The road transport and bridges ministry has started working on the prime minister’s directives to collect tolls from vehicles plying the four-lane highways, a move that is likely to eventually increase people’s cost of transportation.
The ministry directed the Roads and Highways Department on September 29 to take action in this regard.
“We have not yet identified the highways on which we will collect tolls. But our primary targets are the four-lane highways,” Mohammed Shafiqul Karim, joint secretary (toll and axle) at the Road Transport and Highways Division of the ministry, told The Daily Star.
However, the authorities are yet to decide when to implement the decisions and which vehicles should pay the tolls.
Under the Toll Policy-2014, the RHD is currently collecting tolls on the two-lane 50km Hatikumrul-Bonpara highway, 13.7km Chattogram Port Access Road, and 74km stretch of Dhaka-Sylhet highway between Jagadishpur and Sherpur.
The base toll is Tk 2 on each kilometre on important highways, Tk 1.5 on national highways, Tk 1 on regional highways and Tk 0.5 on district roads, according to the 2014 policy.
The RHD has 22,096km of national and regional highways and district roads. The Dhaka-Chattogram and Dhaka-Mymensingh highways are four-lane. Besides, construction of four-lane Dhaka-Tangail and Dhaka-Mawa highways is underway.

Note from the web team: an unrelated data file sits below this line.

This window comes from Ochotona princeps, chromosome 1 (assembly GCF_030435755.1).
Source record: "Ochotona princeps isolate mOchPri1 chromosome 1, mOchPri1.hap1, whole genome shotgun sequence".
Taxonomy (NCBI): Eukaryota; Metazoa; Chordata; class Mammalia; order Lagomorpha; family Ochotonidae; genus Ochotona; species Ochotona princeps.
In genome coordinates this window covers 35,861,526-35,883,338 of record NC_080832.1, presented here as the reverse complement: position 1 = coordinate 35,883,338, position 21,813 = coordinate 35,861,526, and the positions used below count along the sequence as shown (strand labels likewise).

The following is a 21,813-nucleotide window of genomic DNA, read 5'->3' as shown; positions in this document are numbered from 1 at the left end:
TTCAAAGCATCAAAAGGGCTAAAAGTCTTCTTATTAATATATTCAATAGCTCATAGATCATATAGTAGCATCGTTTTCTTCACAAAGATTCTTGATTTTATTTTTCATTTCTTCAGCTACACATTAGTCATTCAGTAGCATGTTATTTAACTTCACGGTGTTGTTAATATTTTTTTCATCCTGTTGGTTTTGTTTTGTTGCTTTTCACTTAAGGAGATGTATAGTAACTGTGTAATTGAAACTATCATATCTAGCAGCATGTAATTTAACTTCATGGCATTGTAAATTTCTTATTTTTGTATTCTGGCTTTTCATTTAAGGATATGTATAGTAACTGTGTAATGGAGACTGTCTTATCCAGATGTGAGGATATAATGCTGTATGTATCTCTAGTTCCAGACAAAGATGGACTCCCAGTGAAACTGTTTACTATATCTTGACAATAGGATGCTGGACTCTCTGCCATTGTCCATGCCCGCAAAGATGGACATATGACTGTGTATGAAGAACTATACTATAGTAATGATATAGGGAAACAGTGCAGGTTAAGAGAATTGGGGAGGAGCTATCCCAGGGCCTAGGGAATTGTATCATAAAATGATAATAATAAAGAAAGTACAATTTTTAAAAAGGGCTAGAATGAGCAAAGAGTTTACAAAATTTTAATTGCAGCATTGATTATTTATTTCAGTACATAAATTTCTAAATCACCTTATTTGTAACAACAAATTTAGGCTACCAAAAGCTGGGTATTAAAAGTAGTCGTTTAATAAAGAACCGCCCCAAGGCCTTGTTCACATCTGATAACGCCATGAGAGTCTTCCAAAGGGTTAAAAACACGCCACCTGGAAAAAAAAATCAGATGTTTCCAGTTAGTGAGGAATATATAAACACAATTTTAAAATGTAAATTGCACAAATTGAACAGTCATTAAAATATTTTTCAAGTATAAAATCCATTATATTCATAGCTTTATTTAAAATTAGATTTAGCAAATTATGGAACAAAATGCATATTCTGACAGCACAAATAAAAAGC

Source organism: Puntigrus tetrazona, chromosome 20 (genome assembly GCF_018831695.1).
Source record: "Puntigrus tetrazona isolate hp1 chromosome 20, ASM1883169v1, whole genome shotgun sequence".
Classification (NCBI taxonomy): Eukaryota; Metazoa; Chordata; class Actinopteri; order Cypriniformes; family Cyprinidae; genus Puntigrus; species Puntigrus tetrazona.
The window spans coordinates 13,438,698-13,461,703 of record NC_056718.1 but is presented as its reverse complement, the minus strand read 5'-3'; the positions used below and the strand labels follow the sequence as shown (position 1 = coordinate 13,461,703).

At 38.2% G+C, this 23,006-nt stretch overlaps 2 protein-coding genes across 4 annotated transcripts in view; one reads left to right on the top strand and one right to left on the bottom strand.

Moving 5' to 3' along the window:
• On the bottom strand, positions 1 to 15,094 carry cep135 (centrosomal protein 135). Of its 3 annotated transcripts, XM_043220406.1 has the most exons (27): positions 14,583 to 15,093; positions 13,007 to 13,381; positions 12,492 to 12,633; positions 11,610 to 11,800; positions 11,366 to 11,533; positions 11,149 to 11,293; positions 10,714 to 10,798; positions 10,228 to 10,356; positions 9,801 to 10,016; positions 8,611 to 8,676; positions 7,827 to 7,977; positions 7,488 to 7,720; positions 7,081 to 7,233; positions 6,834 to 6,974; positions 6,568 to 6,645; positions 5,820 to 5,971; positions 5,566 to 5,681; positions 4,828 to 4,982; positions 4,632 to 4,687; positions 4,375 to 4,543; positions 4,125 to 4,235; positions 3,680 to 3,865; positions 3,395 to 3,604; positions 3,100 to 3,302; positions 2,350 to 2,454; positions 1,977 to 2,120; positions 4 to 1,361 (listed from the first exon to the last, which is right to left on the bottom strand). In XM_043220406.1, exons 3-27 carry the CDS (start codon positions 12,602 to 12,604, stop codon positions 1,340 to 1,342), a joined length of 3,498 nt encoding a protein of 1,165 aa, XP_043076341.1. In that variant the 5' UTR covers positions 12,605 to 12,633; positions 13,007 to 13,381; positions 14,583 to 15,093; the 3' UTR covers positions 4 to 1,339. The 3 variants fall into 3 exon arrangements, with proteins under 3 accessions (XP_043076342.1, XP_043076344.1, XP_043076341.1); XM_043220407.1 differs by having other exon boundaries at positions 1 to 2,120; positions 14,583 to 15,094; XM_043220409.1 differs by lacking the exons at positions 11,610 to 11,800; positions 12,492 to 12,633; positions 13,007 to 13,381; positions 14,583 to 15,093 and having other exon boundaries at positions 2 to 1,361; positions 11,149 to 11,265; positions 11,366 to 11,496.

According to last year’s report of the Implementation Monitoring and Evaluation Division (IMED) of the planning ministry, about 32,000 vehicles use the Dhaka-Chattogram highway every day. Currently, vehicles have to pay to go across the Meghna and Gumti bridges on Dhaka-Chattogram highway.
Prime Minister Sheikh Hasina during an Ecnec meeting on September 3, instructed the authorities concerned to collect tolls from long-haul vehicles on the national highways.
After the meeting, Planning Minister MA Mannan told reporters that the money collected would be deposited into a bank account and spent on maintenance and repair work of the roads.
Vehicles going short distances would not have to pay, he said, adding the ministry concerned would prepare a detailed guideline on it.
The road transport and bridges ministry recently received a letter from the planning ministry in this regard. “Even before getting the latter, we verbally asked the Roads and Highways Department to start preparing,” a ministry official said.
Ebne Alam Hasan, chief engineer at the RHD, said tolls should be imposed on all 3,906kms of national highways.
But at present, it would be right to collect tolls from the four-lane highways only because the benefits that should be given to people before collecting tolls are present on these highways only, he said.
The RHD would have to construct certain structures, including toll plazas, before starting the toll collection. “We would collect tolls after taking the preparations.”
The department has started working on developing a toll collection system and several donor agencies and countries have expressed interest in it, a top official said.